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СЛОВАРИ ОНЛАЙН →  Dictionary of molecular biology →  1.00-amph amph-barn baro-cata cata-conn conn-dipl dipt-exci exci-gene gene-high high-isop isop-macr macu-mucu muel-nucl nucl-pers pert-prom pron-rici rici-stab stac-toga tolb-west

Слова на букву amph-barn (375)

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Having affinity for two different environments - for example a molecule with hydrophilic (polar) and lipophilic (non-polar) regions. Detergents are classic examples. Antonym of ...
Protein of the nerve terminal that associates with synaptic vesicles, probably through AP2 and synaptotagmin.
A heparin-binding growth factor containing an EGF-like domain. See HB-EGF.
Of organisms that can grow either photosynthetically or chemotrophically.
Substance with amphoteric properties. Most commonly encountered as descriptive of the substances used in setting up electrofocusing columns or gels.
Having both acidic and basic characteristics. This is true of proteins since they have both acidic and basic side groups (the charges of which balance at the isoelectric point).
amphotericin B
(= Fungizone) Polyene antibiotic from Streptomyces spp. Used as a fungicide, it is cytolytic by causing the formation of pores (5-10 molecules of amphotericin in association ...
Penicillin derivative with broad spectrum activity; ampicillin resistance is often used as a marker for plasmid transfer in genetic engineering (eg. pBR322 is ampicillin ...
The DNA product of a polymerase chain reaction.
Almond-shaped body in the lateral ventricle of the brain.
Natural hormone produced by pancreatic beta-cells that moderates the glucose-lowering effects of insulin. One of the calcitonin family peptides.
Glycoprotein deposited extracellularly in tissues in amyloidosis. The glycoprotein may either derive from light chain of immunoglobulin (AIO (amyloid of immune origin): 5-18 ...
amyloid precursor protein
Individuals with Alzheimer\'s disease are characterized by extensive accumulation of amyloid in the brain, referred to as senile plaques. These consist of a core of amyloid ...
amyloidogenic glycoprotein
(= A4 protein) An integral membrane glycoprotein of the brain, and related to the Drosophila vnd -gene product. A precursor of b -amyloid, that accumulates in Alzheimer\'s ...
Deposition of amyloid. A common complication of several diseases (leprosy, tuberculosis) ; often associated with perturbation of the immune system, although there may be ...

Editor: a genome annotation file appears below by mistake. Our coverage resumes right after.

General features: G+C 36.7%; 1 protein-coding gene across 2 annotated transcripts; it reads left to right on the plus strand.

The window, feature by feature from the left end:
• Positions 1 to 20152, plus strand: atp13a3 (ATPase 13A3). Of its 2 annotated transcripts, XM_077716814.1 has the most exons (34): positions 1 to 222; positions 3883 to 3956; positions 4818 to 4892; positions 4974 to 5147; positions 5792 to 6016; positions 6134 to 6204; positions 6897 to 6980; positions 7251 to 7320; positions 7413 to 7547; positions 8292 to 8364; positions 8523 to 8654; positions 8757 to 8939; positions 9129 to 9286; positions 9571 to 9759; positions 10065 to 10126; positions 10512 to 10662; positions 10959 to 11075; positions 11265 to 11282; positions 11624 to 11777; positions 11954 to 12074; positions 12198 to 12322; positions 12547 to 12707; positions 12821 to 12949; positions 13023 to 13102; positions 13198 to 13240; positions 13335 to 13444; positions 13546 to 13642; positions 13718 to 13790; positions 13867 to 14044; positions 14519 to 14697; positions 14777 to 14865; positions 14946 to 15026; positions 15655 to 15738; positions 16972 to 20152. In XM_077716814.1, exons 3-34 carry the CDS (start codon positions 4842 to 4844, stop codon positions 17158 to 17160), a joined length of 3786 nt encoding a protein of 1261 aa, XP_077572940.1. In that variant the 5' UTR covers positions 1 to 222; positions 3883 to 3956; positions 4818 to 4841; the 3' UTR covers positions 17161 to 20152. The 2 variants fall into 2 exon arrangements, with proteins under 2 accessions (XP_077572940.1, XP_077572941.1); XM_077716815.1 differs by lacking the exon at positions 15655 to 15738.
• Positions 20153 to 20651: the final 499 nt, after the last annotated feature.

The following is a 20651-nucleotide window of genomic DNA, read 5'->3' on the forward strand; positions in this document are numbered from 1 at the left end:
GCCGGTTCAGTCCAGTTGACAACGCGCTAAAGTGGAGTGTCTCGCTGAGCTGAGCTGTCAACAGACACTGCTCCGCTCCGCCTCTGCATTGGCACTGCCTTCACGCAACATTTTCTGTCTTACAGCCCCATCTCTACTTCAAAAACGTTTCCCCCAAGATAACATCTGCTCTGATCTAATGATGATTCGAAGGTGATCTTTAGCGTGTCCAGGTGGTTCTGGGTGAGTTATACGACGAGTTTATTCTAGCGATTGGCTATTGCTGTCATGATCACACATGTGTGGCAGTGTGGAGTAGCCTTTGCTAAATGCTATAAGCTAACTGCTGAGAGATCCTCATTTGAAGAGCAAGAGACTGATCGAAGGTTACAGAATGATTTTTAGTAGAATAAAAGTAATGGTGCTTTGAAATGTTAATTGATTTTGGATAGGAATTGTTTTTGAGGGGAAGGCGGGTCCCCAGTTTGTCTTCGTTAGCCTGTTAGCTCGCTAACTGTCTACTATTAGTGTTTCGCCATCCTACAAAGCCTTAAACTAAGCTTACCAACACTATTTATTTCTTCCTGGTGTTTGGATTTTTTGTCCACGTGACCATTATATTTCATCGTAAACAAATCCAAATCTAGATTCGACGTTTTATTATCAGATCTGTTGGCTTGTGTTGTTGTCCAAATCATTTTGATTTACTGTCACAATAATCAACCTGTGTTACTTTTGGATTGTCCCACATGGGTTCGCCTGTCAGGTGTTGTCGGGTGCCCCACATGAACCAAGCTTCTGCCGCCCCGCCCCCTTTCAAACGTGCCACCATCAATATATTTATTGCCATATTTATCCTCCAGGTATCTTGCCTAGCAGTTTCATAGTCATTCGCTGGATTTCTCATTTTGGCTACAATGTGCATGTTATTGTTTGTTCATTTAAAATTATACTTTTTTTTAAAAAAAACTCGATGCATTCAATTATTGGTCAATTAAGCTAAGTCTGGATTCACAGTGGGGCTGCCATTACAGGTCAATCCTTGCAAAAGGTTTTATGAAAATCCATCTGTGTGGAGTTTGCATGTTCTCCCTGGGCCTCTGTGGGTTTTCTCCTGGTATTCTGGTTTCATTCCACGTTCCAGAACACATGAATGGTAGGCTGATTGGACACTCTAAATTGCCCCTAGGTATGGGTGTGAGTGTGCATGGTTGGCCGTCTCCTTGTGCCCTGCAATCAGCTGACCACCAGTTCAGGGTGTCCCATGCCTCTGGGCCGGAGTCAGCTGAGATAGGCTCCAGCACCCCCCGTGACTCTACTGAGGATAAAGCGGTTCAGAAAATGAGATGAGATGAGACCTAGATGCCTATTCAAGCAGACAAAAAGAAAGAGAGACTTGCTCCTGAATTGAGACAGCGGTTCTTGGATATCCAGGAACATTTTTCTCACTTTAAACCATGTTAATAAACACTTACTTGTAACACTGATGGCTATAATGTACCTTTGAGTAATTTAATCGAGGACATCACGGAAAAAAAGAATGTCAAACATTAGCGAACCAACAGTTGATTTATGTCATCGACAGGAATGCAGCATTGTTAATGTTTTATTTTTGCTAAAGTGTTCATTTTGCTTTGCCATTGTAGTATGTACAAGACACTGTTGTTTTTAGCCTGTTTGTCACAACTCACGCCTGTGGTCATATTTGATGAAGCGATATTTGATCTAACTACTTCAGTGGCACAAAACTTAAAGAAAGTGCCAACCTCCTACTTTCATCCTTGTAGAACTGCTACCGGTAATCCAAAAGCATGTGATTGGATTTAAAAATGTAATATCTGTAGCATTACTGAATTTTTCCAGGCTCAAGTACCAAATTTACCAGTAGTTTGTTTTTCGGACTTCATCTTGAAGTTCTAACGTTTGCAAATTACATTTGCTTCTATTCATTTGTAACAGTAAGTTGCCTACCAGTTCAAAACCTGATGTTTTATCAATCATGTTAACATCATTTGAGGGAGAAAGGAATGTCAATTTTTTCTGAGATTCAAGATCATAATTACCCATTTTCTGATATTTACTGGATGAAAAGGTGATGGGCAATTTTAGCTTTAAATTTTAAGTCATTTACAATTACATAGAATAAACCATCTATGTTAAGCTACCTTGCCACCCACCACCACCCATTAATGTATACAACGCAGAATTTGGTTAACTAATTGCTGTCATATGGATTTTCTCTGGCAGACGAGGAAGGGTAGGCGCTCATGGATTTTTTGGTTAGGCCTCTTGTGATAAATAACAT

Component of starch in which glucose chain is a -1,4 linked ( a -1,6 at branch points).
A plant plastid involved in the synthesis and storage of starch. Found in many cell types, but particularly storage tissues. Characteristically has starch grains in the ...
A linear polysaccharide formed from a-D-glucopyranosyl units in a -1,4 linkage. Found both in starch (starch amylose) and glycogen (glycogen amylose)
amyotrophic lateral sclerosis
(= Lou Gehrig&’s disease; motor neuron disease) Progressive degenerative disease of motor neurons in the brain stem and spinal cord that leads to weakening of the voluntary ...
(= amylobarbitone) A barbiturate that inhibits respiration.
A genus of Cyanobacteria that forms filamentous colonies with specialized cells (heterocysts), capable of nitrogen fixation. Ecologically important in wet tropical soils and ...
Of a process, route or reaction. Metabolic pathways are classically divided into anabolic and catabolic types. The former are synthetic processes, frequently requiring ...
Synthesis; opposite of catabolism.
(= anemia) Reduced level of haemoglobin in blood for any of a variety of reasons including abnormalities of mature red cells (sickle cell anaemia, spherocytosis), iron ...
The absence of air (specifically of free oxygen). Used to describe a biological habitat or an organism that has very low tolerance for oxygen.
anaerobic respiration
Metabolic processes in which organic compounds are broken down to release energy in the absence of oxygen. Requires inorganic oxidizing agents or accumulation of reduced ...
A state of insensitivity to pain, even though the subject is fully conscious.
Of genes or gene products, performing a similar role in different organisms. cf. homologous.
anamnestic response
Archaic term now replaced by such terms as secondary immune response, immunological memory.
(= arachidonyl ethanolamide) Endogenous agonist for cannabinoid receptors.
The stage of mitosis or meiosis beginning with the separation of sister chromatids (or homologous chromosomes) followed by their movement towards the poles of the spindle.
Originally used of an antigen that reacted with an IgE antibody thus precipitating reactions of anaphylaxis. Now restricted to defining a property of complement fragments C3a ...
As opposed to prophylaxis. A system or treatment that leads to damaging effects on the organism. Now reserved for those inflammatory reactions resulting from combination of a ...
Lack of differentiation, characteristic of some tumour cells.
Reactions that replenish TCA cycle intermediates and allow respiration to continue; for example, carboxylation of phosphoenolpyruvate in plants.
Anas platyrhynchos
Mallard - from which domestic duck is derived by breeding (traditional genetic engineering).
Joining of two or more cell processes or multicellular tubules to form a branching system. Anastomosis of blood vessels allows alternative routes for blood flow.
(= anti-neutrophil cytoplasmic antibodies) ANCA-positivity is seen in patients with a variety of inflammatory disorders including IBD, Wegener&’s granulomatosis and ...
Attachment, not necessarily adhesive in character; because the mechanism is not assumed the term ought to be more widely used.